Size Isn’t Everything
The day after the Civil Aviation Authority (CAA) CAP1145 report on North Sea helicopter safety was published, the Aberdeen Press & Journal focused on one controversial action with the front page headline ‘If you are too fat you won’t fly’!
But when it comes to escaping from a submerged helicopter through the push out windows, it seems size really isn’t everything.
The CAA action that grabbed the headlines was the prohibition of passengers ‘whose body size, including the required safety and survival equipment, is incompatible with push-out window emergency exit size’ from April 2015 (CAP1145 Action 9) and was the subject of a presentation at a recent seminar (discussed by Aerossurance here).
Oil & Gas UK had already initiated an offshore workforce ‘Size and Shape’ study by Robert Gordon University (RGU) in 2011. The study was designed to support a range of health, safety and ergonomic studies, scanning a target of 600 volunteers. So far 450 people have been scanned with 150 more volunteers being sought in further testing in June 2014 in Aberdeen and Norwich. Measurement to date has confirmed a 19% increase in average weight of the offshore population since a 1985 study, by Robert Gordon Institute of Technology (the forerunner of RGU).
The new RGU study was not just about weight though and also looked at body dimensions with and without survival equipment using modern 3D scanning technology. It was found that the full suite of survival equipment increases the body volume by an average of over 70%.
The RGU study received close attention from a new Oil and Gas UK working group tasked with assessing emergency egress and the practical implications of any type of passenger ‘body size’ limitations. Early work suggests that’s the ability to egress is not simply a matter of waist size as the press headlines may have suggested. It is possible that some board shouldered body builders may have as much difficultly as the most ‘portly’ of passengers. As part of the working group’s activities the size of push-out window apertures across all in-service types are being physically measured by joint industry / CAA team, to create a central repository of this data.
Another goal for this working group is to achieve an industry wide ‘clothing policy’ on the number and type of layers of clothing worn under the survival suit. Currently there are variations between different oil companies and whereas multiple layers give valuable insulation after an escape, they could hinder an escape for some. The working group aims to make recommendations in October 2014.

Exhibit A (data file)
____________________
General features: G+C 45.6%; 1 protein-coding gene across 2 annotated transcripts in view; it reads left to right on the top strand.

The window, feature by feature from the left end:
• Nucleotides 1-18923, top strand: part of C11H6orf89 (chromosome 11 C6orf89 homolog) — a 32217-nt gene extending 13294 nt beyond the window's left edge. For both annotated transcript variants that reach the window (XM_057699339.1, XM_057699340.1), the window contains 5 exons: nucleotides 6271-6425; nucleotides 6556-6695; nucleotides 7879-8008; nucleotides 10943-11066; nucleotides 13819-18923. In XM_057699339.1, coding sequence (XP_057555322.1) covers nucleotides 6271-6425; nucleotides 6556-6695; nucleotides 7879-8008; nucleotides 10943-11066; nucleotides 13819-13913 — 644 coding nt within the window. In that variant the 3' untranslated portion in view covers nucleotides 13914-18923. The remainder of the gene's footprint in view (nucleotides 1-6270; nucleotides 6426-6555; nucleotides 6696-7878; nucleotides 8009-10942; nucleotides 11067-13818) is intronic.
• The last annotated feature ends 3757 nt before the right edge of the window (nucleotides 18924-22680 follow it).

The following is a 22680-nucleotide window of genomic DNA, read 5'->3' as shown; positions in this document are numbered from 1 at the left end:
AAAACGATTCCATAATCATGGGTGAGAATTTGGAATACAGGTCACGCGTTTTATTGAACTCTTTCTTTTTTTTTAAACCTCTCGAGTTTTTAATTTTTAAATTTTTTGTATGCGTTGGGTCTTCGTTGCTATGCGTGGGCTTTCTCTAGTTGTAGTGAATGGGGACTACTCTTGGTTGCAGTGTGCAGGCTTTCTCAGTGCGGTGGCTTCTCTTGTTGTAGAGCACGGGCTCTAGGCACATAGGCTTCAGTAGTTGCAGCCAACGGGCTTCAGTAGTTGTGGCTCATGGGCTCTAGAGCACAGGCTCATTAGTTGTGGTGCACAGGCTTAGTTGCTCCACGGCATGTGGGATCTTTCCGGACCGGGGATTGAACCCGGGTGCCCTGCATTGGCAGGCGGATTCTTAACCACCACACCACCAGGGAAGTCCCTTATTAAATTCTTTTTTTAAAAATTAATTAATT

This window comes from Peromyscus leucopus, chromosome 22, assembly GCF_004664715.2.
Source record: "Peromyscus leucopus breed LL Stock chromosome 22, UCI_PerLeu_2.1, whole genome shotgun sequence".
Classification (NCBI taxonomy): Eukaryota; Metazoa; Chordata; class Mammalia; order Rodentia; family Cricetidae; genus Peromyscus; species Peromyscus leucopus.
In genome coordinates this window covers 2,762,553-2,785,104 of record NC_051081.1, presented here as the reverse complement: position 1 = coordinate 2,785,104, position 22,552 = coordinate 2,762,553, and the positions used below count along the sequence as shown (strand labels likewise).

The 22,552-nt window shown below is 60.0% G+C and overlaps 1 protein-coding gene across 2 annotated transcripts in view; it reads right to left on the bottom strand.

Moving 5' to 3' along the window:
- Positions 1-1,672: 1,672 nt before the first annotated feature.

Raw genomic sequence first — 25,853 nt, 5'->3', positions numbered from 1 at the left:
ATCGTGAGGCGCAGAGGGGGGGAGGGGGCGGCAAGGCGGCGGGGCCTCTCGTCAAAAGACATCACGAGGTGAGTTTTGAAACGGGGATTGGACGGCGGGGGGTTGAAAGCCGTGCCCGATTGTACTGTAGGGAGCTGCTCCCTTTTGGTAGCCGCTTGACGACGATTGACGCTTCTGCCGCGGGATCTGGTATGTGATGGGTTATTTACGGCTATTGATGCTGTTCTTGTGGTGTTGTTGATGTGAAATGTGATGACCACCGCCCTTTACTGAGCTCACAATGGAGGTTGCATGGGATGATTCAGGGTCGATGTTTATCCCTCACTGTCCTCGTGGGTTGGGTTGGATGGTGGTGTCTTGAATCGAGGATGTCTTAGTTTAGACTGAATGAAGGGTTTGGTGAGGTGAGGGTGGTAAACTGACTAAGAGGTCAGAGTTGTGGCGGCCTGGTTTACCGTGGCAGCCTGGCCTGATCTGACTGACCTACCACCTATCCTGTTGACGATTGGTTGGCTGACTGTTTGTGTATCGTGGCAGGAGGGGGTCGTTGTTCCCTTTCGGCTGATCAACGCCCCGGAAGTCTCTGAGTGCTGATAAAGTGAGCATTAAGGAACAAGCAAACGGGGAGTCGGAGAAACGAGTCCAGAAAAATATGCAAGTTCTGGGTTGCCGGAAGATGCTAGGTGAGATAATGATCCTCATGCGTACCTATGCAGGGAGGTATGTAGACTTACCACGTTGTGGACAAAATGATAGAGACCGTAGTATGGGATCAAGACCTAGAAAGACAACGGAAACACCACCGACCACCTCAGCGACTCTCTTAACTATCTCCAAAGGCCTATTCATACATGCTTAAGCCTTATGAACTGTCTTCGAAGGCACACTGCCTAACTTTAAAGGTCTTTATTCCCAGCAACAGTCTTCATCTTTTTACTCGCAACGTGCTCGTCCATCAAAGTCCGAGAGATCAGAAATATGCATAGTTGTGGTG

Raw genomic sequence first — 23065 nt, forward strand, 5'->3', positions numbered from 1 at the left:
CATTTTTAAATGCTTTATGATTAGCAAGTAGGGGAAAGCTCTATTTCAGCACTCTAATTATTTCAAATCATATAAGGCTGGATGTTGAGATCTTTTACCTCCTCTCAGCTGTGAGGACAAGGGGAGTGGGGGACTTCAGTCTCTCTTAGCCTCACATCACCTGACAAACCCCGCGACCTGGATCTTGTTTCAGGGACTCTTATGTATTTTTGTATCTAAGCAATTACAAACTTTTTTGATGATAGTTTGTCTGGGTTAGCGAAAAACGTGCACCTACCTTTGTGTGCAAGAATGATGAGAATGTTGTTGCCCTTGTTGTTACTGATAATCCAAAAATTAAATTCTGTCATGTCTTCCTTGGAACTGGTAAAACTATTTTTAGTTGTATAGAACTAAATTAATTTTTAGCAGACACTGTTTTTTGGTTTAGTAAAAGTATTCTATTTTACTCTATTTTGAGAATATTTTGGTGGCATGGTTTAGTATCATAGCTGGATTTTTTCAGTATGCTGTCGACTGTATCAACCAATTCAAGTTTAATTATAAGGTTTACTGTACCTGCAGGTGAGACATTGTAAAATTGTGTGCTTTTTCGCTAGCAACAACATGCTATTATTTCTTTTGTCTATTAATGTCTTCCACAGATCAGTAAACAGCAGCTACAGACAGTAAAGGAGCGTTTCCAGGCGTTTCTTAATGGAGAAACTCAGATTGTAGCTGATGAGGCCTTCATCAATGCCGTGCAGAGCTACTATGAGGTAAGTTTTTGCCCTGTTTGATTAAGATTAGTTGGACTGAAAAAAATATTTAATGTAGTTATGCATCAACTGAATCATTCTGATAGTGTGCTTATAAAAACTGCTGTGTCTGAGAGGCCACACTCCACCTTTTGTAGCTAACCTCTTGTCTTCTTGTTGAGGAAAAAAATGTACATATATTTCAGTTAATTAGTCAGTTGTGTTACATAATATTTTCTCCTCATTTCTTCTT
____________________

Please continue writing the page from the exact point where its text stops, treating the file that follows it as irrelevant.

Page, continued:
UPDATES Other legal complexities emerged in August 2014: Overweight workers could cost offshore industry
Oil & Gas UK are staged a briefing on 26 August 2014: Recipe for a Healthy Workforce
Oil & Gas UK produce this annual report: Offshore Workforce Demographics
UPDATE 2 September 2014: The Helicopter Safety Steering Group (HSSG) has confirmed that:
- The RGU Size and Shape Study is complete.
- The Workgroup has decided that passengers will be measured by the width of their shoulders, not by BMI or weight.
- Details are to be announced of a new Standard Clothing Policy that will be introduced on 1 October 2014.
UPDATE 10 September 2014: The new clothing policy is described here.
UPDATE 6 October 2014: Helicopter safety: It’s your frame size that matters . . . broadly speaking This article describes the concept of ‘Extra Broad’ / XBR passengers (those of over 22″ [56cm] i.e. shoulder dimension) who will reportedly be limited to 25-30% of the available seats, next to a Type IV exits (26” x 19”). We understand that a chest depth of over 14″ will also result in an XBR classification being added to the Vantage Person on Board (POB) system.
Coincidentally 22″ is the theoretical diagonal across a 17″” by 14″ aperture (theoretical as most windows have rounded corners). Leaflet 44-30 Helicopter Emergency Escape Facilities of CAA CAP562 Civil Aircraft Airworthiness Information and Procedures (CAAIP) is the latest CAA document to state a conclusion from the mid 1980s that:
Underwater escape through a rectangular aperture of 17” x 14” (432mm x 355mm) has been satisfactorily demonstrated by persons of a size believed to cover 95% of male persons wearing representative survival clothing and uninflated lifejackets.
UPDATE 24 January 2016: CAP1145 Helicopter Water Impact Survivability Statistics – A Critique
UPDATE 12 February 2016: Video: The North Sea size and shapes impact on helicopter escape potential
Aerossurance has extensive helicopter safety, operations, airworthiness, risk management, survivability and accident analysis experience. For helicopter advice you can trust, contact us at: firstname.lastname@example.org
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